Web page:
Unfortunately, we are starting this blog about a year and half late. Oh I’m sure there is a stack of ridiculous experiences ahead of us that will be great fun to read, but there are plenty that I wish we’d have catalogued before now. But since we have to start somewhere, I will begin by retelling the story where I got the first inkling that we should be recording all this down somewhere:
<blockquote>Back in March of 2009, when we were just beginning the epic journey of learning how to get a film financed, we had a pitch trip to Silicon Valley for our feature <strong>A Touch of Magic. </strong>This is a comedy/fantasy film for families whose main characters are a Magician who doesn’t believe in magic, and a 10-year old girl with real magical powers.
The first scheduled pitch meeting was at the home of the soon-to-be-ex-wife of a billionaire (who would be a billionaire herself after the divorce). She is a big movie fan, is heavily involved in Cinequest, and definitely has an apetite for getting involved in the film industry. And most importantly, she has an 11 year-old daughter who loves fantasy movies. Perfect fit, right? No-brainer right?
All decked out in our pitch clothes that say “we’re creative but we’re know business,” we knocked on her door at the exact minute scheduled… 15 minutes later, nobody had answered the door. 5 minutes later, with our car engine running and my foot an inch away from the gas pedal which would get us the hell out of this demeaning experience, a black mercedes SUV pulled into the driveway. She piled out with her 11-year old, and looked at us as if we were robbers casing the place.
So… we got out, introduced ourselves, and discovered fairly quickly that she had completely forgotten about us (which tells you how interested she actually was). She loves movies, especially family-oriented fantasy movies. What a coincidence! That’s what we had!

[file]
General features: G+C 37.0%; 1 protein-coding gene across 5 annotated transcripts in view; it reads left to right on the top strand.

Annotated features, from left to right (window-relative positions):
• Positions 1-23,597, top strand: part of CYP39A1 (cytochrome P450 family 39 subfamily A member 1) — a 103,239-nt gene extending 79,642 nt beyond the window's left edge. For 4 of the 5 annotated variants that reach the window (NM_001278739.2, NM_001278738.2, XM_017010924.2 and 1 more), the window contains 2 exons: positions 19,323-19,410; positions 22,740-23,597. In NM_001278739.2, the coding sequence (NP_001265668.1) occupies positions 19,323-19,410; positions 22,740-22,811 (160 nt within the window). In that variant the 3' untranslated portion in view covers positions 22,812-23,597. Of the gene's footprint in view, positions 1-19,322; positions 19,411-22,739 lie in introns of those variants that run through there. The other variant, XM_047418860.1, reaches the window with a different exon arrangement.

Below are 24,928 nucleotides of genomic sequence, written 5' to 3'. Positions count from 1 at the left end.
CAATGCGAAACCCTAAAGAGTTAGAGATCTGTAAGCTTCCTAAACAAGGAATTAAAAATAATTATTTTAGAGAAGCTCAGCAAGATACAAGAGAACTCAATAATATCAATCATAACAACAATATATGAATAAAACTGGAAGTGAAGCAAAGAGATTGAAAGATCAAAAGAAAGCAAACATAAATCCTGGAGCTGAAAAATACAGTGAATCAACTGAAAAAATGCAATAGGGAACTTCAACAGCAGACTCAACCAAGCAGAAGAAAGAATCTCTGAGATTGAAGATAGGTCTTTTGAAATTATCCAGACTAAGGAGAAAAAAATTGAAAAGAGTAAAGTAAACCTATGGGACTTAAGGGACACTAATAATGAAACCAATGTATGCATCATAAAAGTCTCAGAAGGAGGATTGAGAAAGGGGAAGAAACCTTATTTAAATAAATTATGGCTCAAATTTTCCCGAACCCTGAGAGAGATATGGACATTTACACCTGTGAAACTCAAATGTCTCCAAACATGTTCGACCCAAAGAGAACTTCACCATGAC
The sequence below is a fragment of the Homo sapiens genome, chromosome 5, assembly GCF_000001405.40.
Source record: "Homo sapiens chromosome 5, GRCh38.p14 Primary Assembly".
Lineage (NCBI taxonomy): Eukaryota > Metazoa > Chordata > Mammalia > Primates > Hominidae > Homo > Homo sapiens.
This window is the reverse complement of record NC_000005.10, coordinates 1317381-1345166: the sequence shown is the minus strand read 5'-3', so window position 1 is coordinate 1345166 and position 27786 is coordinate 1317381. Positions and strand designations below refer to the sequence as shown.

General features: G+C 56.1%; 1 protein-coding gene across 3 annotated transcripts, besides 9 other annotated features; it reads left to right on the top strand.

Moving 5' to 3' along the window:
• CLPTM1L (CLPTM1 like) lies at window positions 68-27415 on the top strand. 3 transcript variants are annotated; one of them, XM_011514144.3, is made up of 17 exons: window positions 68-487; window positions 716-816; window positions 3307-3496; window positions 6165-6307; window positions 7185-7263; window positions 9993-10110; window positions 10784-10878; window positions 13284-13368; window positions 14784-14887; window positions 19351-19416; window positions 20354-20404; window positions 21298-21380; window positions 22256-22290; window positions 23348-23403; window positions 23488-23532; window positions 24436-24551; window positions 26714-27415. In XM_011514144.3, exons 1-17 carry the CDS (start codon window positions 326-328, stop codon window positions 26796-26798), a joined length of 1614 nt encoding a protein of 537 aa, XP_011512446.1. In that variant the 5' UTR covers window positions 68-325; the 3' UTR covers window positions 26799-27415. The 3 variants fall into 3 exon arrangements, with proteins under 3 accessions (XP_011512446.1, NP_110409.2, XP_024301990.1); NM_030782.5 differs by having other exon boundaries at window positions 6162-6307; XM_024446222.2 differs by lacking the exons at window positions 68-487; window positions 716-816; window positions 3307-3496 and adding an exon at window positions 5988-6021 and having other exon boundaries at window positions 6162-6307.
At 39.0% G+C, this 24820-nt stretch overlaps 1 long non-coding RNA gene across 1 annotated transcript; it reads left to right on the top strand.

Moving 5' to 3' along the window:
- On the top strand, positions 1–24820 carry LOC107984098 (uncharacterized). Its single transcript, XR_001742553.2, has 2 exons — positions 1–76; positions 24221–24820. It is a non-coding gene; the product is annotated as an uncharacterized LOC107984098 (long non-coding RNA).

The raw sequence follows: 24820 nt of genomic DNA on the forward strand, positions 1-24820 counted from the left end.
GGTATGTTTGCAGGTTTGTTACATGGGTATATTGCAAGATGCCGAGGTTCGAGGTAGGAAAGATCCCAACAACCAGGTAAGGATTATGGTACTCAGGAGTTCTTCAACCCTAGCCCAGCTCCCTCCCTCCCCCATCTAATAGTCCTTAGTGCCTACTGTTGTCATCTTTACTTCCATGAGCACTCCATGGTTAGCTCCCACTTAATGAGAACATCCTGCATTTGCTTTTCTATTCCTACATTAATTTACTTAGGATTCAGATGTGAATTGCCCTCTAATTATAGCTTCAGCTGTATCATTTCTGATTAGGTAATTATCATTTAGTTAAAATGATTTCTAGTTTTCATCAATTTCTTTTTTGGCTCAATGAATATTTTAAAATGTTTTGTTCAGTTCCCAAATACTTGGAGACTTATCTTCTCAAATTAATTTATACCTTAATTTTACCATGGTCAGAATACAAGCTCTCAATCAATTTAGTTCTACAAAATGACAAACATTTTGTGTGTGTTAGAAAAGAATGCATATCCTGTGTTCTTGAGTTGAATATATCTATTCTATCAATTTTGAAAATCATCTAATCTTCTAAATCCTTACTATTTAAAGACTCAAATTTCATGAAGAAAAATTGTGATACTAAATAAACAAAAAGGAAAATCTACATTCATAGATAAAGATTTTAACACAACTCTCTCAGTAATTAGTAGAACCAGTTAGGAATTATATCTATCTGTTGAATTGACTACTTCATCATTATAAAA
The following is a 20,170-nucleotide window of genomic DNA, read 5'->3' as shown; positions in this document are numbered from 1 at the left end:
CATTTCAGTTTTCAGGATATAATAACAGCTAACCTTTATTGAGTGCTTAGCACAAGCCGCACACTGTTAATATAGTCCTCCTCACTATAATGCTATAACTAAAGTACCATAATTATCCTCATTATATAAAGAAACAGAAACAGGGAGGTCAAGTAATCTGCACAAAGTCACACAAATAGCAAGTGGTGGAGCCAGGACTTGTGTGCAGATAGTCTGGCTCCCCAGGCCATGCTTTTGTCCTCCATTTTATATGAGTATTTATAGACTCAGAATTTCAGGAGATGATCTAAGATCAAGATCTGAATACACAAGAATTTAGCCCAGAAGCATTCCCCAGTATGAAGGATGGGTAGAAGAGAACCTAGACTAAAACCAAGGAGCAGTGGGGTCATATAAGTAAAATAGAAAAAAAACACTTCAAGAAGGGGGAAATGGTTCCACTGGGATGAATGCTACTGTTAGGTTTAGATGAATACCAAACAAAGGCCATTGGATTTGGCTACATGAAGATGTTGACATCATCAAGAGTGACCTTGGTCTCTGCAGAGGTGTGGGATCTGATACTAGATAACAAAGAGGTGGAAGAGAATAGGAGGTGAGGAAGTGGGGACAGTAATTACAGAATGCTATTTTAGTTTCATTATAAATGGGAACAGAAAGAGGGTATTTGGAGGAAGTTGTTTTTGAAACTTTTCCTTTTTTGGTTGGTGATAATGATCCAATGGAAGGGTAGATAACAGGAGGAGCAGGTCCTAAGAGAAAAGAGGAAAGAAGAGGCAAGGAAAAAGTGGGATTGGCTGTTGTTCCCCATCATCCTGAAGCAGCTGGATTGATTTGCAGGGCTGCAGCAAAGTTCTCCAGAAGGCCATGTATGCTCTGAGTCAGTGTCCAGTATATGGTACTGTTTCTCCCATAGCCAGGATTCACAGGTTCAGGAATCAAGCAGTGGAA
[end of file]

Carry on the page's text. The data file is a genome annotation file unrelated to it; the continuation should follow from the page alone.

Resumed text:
“Is it a 3D movie? That’s what everyone wants to see now, you know!”
… uh, this is a $2.5M film… “That’s true, but we also think people are really more interested in seeing good movies with a lot of fantasy and imagination.”
“My daughter can’t get enough of that stuff.” – this is where her daughter, who was very outspoken about her opinions of fantasy, intervened and began to tell me the story of the latest book she was reading, which she can’t wait to see as a movie. I made the mistake of saying “Oh man, I think you’d love our story!”
“Can she read the script? She loves Harry Potter and Twilight. And she’s a really good judge.”
….uh.. she’s eleven… and it’s a script, not a book… or even a movie… “Why sure she can! We’d love to hear what she thinks!”
5 minutes later, we were back in the car. We had just pitched a billionaire while standing on the street in front of her house, who had forgotten she agreed to meet with us, who had absolutely no knowledge about the movie business, and who, it now appeared, would judge the film based on whether her 11 year old liked the script.</blockquote>
It was on the drive back to the hotel, after a few hours of laughter and consolation between each other, that I said, “We should be documenting this. Seriously, damnit! We should get a camera and make a documentary about our experiences learning how to get a film financed!” You can see how well we followed up on that idea.
By the way, apparently the day after we met them they left on a vacation to Cabo for… a month. We didn’t try to make contact.